Today’s inane image of the day:
|I grabbed a study room early this morning to be greeted by the writing on the wall [yes, the whole wall is a whiteboard!] — oh… I’m so behind…|
First and foremost, I just learned a new phrase: social sharing. What, you ask, does that mean and how does it concern me? Well… if you have a couple of minutes [which, you should since you’re reading my blog], check out the [quick, and educational, I promise] game, SPENT.
I’ll save my analysis of this game for after you have all checked it out. I can say this much though — it really excites me to see how social media [or in this case, social sharing] can educate and help people.
The past couple of days have been somewhat of a whirlwind of activity. I wish I could say that I am in a great mood, but like many of my classmates, I’m tired [and not due to lack of sleep!] and somewhat cranky. This being said, I think it was pretty obvious to administration that there was tension within the class because the issues at hand were addressed today over lunch.
I won’t get into many more details, but what’s important to me is the immediate response to the situation. Nothing horrible happened… but the reality of medical school is that we will work until we think we cannot work anymore, and then be expected to surpass that. How physicians get through this whole training process and not feel complete and utter despair is beyond me… but I guess I’ll understand sooner or later.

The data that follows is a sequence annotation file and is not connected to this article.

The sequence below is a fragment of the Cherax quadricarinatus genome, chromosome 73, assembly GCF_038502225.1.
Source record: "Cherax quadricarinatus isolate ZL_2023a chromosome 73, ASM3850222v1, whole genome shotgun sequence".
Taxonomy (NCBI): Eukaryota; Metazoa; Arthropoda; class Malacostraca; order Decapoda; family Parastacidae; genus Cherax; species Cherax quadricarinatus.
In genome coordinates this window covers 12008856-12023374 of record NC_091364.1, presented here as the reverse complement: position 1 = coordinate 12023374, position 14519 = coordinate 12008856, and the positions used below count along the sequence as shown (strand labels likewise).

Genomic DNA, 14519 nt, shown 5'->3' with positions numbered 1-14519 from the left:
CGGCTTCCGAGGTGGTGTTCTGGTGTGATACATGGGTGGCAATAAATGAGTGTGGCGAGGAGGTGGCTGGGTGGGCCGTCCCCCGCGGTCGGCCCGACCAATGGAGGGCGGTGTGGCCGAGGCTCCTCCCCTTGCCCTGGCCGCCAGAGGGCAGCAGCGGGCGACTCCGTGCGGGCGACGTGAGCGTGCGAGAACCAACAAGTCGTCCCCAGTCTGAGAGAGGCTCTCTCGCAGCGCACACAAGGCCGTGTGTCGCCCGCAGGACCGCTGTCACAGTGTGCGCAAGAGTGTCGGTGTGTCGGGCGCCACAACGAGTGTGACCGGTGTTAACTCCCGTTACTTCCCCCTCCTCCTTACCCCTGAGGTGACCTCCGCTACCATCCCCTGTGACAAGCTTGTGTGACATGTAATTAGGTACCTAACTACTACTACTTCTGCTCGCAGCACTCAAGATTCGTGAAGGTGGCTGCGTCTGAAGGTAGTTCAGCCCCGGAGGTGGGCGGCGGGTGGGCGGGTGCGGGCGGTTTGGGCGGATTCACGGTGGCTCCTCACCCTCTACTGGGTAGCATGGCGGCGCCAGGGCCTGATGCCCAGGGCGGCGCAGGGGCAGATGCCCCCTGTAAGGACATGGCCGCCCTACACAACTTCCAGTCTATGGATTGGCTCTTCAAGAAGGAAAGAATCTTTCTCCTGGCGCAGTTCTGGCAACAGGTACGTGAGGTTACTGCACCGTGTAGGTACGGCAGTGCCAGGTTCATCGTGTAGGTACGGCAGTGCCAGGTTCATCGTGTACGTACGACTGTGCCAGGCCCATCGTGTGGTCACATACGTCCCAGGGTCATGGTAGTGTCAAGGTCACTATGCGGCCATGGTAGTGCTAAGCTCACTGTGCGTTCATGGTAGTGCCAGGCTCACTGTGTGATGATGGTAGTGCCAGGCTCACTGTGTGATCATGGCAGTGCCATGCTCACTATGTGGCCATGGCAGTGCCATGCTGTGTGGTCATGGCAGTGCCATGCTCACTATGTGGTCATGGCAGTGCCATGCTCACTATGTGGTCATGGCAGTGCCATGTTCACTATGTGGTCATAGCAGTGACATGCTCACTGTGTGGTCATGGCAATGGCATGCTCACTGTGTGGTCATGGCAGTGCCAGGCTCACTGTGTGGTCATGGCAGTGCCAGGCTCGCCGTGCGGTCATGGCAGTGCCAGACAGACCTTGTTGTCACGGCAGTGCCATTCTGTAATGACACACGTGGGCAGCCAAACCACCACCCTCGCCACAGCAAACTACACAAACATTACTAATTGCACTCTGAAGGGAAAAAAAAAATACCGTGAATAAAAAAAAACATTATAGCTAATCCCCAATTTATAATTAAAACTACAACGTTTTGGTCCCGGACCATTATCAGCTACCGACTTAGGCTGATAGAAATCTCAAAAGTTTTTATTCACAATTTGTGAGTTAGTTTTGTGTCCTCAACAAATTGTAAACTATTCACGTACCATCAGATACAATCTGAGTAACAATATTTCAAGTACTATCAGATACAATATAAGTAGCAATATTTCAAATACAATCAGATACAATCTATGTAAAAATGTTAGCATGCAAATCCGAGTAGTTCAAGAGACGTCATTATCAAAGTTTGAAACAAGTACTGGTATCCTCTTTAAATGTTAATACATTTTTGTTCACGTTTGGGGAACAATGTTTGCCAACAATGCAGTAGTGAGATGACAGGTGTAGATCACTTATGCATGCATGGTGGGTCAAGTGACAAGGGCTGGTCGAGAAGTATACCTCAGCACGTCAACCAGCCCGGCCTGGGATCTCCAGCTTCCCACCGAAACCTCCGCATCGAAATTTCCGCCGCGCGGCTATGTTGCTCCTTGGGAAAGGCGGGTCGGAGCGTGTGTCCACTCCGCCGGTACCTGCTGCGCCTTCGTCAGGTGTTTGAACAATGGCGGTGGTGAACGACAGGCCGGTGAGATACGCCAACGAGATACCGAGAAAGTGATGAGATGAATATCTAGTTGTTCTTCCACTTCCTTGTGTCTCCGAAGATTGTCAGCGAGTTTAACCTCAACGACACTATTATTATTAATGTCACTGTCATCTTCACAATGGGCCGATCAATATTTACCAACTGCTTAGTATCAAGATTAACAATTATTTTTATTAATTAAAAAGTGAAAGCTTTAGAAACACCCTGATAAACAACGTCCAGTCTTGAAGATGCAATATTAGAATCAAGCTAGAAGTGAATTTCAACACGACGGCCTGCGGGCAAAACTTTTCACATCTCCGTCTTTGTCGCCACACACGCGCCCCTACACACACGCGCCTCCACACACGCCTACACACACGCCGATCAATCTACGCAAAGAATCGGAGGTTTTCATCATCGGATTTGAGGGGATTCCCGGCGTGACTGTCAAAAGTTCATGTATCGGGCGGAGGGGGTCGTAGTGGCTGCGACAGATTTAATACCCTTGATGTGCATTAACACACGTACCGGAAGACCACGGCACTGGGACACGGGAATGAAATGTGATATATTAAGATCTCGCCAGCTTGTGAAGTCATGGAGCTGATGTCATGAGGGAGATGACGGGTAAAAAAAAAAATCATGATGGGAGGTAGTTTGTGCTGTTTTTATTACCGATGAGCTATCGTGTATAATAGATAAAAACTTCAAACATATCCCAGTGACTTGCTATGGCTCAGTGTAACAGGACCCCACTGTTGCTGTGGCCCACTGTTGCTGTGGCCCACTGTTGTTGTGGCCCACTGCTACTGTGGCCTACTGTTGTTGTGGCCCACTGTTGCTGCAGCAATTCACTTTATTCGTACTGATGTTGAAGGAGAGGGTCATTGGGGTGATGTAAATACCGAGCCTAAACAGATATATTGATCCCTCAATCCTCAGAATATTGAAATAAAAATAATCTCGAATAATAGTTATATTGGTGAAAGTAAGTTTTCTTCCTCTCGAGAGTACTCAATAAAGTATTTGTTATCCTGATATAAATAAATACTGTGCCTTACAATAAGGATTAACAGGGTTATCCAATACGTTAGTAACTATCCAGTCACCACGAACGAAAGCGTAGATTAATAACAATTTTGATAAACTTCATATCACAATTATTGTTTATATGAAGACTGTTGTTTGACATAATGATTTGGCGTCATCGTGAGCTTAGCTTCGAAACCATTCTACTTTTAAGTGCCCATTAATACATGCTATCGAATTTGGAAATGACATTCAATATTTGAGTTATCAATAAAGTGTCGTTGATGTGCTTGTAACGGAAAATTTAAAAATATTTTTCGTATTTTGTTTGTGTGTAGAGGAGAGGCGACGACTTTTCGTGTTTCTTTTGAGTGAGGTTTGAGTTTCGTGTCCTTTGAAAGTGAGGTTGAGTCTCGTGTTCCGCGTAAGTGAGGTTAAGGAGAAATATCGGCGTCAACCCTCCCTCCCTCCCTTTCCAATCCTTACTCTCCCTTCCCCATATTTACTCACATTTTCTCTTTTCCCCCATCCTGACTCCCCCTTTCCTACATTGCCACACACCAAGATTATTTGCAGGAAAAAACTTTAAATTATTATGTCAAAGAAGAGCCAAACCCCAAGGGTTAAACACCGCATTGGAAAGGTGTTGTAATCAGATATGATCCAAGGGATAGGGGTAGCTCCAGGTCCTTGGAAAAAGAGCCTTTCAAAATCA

Regardless, I’m happy to see that things aren’t stagnant around here.
This all being said… I always feel perpetually unprepared. I have an infinite number of things to complete and a finite amount of time to complete them in. Not to mention the fact that with each day, another load of material gets added. Although I am reminded left and right that I got here for a reason, it’s hard to see it after feeling sick from Anatomy lab [the fumes are really getting to me] then returning home only to complete a tiny fraction of what I wanted to [or, nothing at all]. I try to remind myself through my favorite blogs that there are happy physicians out there that were once in my position… but it all seems so far from now.
As Dean Folberg said at our White Coat Ceremony, 5-6 weeks in we’d start seeing blemishes on our white coat and it’s hard to feel that natural high from the day of the ceremony. Where did it go? Why did it leave? What can I do to bring it back?
It’ll all be okay because I have this Gram Positive Cocci concept map:
|I’m armed and ready for tomorrow’s case study with this concept map made with the fabulous, Vue [click to download it for free!].|